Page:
Wilderness waterfall and sailing against the wind.
El Estor Travel Blog› entry 33 of 37 › view all entries
Well last night was the first night sleeping in my dinky cabin on Las Sirenas. I wasn't so bad. The temperature was reasonable, and there were no mosquitos in the area so I could leave my hatch open all night. It did end up raining at least twice that I can remember, but a quick wake up to shut the thing and then again when the coast was clear was no big deal. I am next to the kitchen, so I was awakened a bit earlier then I may have slept by the sounds and smells of breakfast but no big deal.
Breakfast was tasty and fresh, and served with some fresh fruit and coffee. And after that we found out about today's activities. Finca el Paraiso which is where we anchored last night is home to a hot springs waterfall.
We were dropped off by our dingy onto the beach, and we went to the office to pay the minimal fee for the grounds. After that we had about a three kilometer walk through farmlands and woods. During the last stretch we were accompanied by a local guide, who made sure we found the place.
We all dropped our stuff and made way for the water. The rocks were slippery and dangerous, and I elected to wear my Timberland sandals into the water although everybody else went in shoeless. The water seemed a normal temperature, and the shallows fell away as you swam towards the hot waterfall. Nearing the falls, the sulphurous smell hits you as the water begins to warm a bit.
The water itself was very hot, and the intermingling of the streams afforded the chance to 'pick your temperature'. It was one of those spots that you wonder if there is any other place on earth like it. And if there isn't, then why doesn't everybody know about this, and why aren't they here. After lazing around hippopotamus style in the steam of the falls for about 45 minutes, we noticed that there was another group of people coming down the path.
After we got back to the boat, the crew pointed us towards our next point, El Castillo. There little bit of wind that there was seemed to be against us, so we were under motor power for the next few hours. We got our dingy drop-off on the dock, paid the park fee and set off to explore. I think I was more interested by the castle and it's history then the others, and we were all still blissed out a bit by the mornings waterfall bath, so the visit was pretty short. Suffice it to stay that the castle is old, built in the early 1600's to protect against pirate raids on Lago de Izabal.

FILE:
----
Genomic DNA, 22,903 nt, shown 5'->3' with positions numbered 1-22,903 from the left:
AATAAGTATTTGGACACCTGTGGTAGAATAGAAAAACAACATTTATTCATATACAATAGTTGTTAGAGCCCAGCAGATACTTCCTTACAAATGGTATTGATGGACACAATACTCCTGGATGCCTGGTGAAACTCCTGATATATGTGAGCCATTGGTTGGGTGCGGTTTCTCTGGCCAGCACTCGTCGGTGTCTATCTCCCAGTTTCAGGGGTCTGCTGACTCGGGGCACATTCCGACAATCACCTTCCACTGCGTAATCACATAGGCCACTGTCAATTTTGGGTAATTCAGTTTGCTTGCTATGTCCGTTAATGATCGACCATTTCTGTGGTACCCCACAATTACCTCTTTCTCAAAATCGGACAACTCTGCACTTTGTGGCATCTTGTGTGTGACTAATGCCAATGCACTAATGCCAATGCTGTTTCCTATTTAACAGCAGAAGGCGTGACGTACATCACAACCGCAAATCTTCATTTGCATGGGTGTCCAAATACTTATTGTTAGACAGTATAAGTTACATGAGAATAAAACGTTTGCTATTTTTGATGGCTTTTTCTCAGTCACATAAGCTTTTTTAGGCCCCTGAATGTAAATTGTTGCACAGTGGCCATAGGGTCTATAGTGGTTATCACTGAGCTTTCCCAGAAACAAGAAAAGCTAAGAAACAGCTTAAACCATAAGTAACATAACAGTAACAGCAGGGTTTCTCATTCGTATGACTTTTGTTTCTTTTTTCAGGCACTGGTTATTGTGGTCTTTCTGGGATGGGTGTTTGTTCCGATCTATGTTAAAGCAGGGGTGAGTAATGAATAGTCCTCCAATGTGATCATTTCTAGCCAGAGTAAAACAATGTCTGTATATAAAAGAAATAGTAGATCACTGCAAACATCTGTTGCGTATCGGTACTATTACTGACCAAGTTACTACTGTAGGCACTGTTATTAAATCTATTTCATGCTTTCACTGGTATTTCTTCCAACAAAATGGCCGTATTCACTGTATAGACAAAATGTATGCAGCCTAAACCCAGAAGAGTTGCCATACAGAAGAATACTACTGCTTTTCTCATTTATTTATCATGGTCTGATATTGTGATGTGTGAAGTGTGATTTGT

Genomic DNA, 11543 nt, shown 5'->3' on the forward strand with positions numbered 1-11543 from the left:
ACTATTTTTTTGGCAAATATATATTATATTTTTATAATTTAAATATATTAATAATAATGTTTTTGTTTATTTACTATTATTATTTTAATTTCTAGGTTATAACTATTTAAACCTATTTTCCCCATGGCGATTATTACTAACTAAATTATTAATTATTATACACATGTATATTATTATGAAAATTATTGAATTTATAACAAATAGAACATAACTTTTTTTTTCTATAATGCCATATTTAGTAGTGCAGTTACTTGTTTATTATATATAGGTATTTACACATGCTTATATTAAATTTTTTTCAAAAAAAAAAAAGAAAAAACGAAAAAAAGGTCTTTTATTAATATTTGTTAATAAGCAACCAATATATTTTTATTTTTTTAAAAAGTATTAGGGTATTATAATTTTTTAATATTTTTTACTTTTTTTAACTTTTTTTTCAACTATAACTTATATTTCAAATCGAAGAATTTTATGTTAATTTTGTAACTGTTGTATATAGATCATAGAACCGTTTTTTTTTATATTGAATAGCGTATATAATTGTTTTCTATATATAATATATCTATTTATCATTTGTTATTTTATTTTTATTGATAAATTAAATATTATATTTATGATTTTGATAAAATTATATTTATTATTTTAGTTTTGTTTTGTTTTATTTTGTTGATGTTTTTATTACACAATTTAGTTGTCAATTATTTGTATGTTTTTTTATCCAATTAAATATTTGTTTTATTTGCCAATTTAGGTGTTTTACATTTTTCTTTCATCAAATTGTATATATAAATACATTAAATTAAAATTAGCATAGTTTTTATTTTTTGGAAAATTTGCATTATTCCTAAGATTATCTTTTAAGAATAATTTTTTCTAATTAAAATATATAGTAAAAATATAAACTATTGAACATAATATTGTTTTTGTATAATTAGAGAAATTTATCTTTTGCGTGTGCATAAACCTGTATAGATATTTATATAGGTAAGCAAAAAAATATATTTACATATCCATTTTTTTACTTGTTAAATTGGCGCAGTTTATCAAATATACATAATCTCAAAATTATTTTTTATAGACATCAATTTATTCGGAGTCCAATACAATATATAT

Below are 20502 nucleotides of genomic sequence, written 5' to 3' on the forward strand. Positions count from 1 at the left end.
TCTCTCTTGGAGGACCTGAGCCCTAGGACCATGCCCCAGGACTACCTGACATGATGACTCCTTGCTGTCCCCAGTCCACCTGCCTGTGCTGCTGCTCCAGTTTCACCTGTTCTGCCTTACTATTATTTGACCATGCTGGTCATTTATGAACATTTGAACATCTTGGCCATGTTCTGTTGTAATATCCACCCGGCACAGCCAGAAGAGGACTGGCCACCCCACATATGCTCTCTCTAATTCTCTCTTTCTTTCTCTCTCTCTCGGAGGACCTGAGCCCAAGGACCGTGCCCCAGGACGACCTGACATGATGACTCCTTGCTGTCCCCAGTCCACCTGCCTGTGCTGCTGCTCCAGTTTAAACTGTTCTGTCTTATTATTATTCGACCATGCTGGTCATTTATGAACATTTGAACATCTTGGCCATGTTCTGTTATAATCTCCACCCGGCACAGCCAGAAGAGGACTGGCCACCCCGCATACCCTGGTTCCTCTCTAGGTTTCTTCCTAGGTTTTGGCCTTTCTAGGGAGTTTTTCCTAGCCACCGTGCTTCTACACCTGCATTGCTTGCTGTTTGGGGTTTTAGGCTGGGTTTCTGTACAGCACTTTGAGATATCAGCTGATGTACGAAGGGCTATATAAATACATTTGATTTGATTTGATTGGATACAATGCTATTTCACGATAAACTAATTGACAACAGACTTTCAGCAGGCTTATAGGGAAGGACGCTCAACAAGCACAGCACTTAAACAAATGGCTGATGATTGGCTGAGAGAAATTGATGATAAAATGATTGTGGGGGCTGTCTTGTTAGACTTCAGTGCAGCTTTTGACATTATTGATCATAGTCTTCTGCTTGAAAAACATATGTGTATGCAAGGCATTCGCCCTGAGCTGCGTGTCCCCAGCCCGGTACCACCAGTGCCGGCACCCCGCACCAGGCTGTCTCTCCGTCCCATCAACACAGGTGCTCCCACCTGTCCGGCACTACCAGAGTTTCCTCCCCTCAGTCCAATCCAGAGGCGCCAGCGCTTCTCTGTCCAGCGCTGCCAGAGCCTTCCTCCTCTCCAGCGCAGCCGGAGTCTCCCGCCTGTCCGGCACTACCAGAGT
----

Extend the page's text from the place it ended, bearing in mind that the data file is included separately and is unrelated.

After returning to the boat, there were engine troubles. The 50 horsepower Honda gave up the ghost, and we were forced to do with the 25 hp Yamaha outboard that was there as a backup. The trip to our next destination was into a pretty strong wind, and we were crawling like turtles for at least three hours before El Golfete got wide enough to set up the sails. First came the spinnaker, then the main sail. We angled at about 30 degrees from the direct wind direction and started tacking back and forth at a high rate of speed. The lake was pretty rough and we were moving, so we got our first taste of alot of spray from the front of the boat.
We made it to the eastern end of El Golfete, and docked at a small jungle resort called Los Polofitos. There were a few mosquitos around so we all lathered up in insect repellent. We had another delicious dinner, and sat around playing cards and talking under a full moon. There were again clouds and distant lightning, and the weather was even a bit cooler. Confident in my insect repellent I left the hatch open while sleeping.